Auggie (Jacob Tremblay — The Room) was born with Treacher Collins Syndrome, a condition affecting the development of bones and other tissues of the face, which resulted in deformities requiring many operations for him to be able to speak, see, and hear, among other things. He is the heart of Wonder.
His mother Isabel (Julia Roberts) home schools him — due to all the surgeries — but the family has decided that now he’s 10, Auggie is ready to join the outside world and start middle school at fifth grade.
Kids can be cruel, especially to those who are different, and Auggie is taunted.
Classmates are afraid of touching him, thinking he might be contagious; they make fun of his appearance and generally bully him. Because of his facial abnormalities Auggie is most looking forward to Halloween. Auggie wants to become an astronaut, so he wears a helmet to cover his face adn for the first time he feels his is just ‘one of the kids’. He wears the astronaut’s helmet all the time, a bit like a security blanket.
Auggie’s story isn’t the only one being told. His teenage sister Via, his parents and all the school kids he encounters relate their experiences and show how Auggie’s life impacts on the so-called ‘normal’ people around him. It is an interesting perspective of the film.
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I’m not a fan of actor Owen Wilson, who in Wonder plays Nate Pulman, Auggie’s dad, however, he gave a fine likeable performance. Mandy Patinkin is the worldly all-knowing, all-caring headmaster who not only stands up for Auggie and gives him support when needed but is the ethical centre of the movie, creating a line between senseless harassment and fighting for what’s right.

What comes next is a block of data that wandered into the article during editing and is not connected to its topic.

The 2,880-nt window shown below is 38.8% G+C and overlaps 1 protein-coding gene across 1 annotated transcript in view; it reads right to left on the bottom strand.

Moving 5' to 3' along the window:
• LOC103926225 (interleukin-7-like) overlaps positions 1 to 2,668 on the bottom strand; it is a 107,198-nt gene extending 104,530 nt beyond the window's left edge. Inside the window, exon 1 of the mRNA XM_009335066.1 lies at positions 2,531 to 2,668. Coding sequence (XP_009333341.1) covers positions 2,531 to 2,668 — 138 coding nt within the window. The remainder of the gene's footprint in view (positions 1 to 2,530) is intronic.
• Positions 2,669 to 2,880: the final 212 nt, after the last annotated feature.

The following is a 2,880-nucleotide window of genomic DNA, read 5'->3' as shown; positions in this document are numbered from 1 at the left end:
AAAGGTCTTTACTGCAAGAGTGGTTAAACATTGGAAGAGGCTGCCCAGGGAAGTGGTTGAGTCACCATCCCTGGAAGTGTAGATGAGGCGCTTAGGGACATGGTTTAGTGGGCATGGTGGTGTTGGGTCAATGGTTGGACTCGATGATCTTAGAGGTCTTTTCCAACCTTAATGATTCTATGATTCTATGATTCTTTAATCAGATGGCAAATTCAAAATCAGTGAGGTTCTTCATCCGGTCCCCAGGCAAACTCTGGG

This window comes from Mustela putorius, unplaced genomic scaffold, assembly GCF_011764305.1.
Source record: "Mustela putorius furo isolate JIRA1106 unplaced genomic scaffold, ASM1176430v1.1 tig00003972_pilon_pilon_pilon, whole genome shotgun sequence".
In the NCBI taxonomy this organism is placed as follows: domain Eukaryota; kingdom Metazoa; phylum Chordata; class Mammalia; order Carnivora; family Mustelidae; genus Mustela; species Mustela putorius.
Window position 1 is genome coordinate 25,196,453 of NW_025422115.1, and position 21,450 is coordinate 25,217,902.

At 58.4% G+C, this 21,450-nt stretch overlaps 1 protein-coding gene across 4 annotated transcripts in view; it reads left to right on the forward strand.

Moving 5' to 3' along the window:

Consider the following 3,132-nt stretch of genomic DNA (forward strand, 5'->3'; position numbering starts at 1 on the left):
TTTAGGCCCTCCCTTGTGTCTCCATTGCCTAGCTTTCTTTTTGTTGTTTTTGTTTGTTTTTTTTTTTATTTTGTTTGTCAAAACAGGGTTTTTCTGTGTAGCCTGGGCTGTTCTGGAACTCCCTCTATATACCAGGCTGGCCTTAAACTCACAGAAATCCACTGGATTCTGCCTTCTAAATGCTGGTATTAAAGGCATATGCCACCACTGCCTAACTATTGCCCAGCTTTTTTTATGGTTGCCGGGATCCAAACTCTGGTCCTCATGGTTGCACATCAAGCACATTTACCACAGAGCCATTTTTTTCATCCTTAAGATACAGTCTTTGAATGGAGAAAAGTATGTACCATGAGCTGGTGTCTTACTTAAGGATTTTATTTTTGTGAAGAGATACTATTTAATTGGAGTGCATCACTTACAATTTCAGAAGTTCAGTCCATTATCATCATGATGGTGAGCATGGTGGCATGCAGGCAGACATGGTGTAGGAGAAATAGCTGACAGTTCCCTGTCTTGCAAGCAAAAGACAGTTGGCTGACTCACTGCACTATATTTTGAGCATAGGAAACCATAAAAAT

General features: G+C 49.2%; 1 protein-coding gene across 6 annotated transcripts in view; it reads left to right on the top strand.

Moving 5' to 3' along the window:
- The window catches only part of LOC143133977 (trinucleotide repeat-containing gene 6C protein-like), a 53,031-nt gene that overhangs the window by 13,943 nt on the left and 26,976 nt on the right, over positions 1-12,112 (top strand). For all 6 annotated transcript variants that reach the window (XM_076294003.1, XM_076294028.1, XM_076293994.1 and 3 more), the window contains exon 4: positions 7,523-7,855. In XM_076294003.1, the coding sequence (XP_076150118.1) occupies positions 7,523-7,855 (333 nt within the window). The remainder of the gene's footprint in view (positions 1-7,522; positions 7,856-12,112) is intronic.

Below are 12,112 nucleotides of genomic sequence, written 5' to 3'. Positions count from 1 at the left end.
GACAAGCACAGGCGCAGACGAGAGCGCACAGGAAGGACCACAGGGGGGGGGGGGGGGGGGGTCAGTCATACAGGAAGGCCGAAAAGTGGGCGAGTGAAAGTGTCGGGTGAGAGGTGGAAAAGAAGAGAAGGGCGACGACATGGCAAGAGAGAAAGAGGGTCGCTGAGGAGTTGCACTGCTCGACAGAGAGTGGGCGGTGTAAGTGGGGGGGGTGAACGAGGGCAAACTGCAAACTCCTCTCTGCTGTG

The events for Auggie, a physically deformed boy from birth, pass too easily and with few complications. I thought there was a missed opportunity to show more of this.
At times Wonder is quite funny too — Auggie having a chat with one of his classmates: “Have you ever thought of plastic surgery?” “Dude! This IS after plastic surgery! It takes a lot of work to look this good.”
It’s a sentimental heart-warmer, it’s predictable but it’s also well-acted.
There are a few issues with the film; it slows down too much in the second act, but that is resolved with a good, even if it is clichéd, finish.
Wonder is a good film for the entire family.
ROK’S RATING: 3.5 glasses of bubbly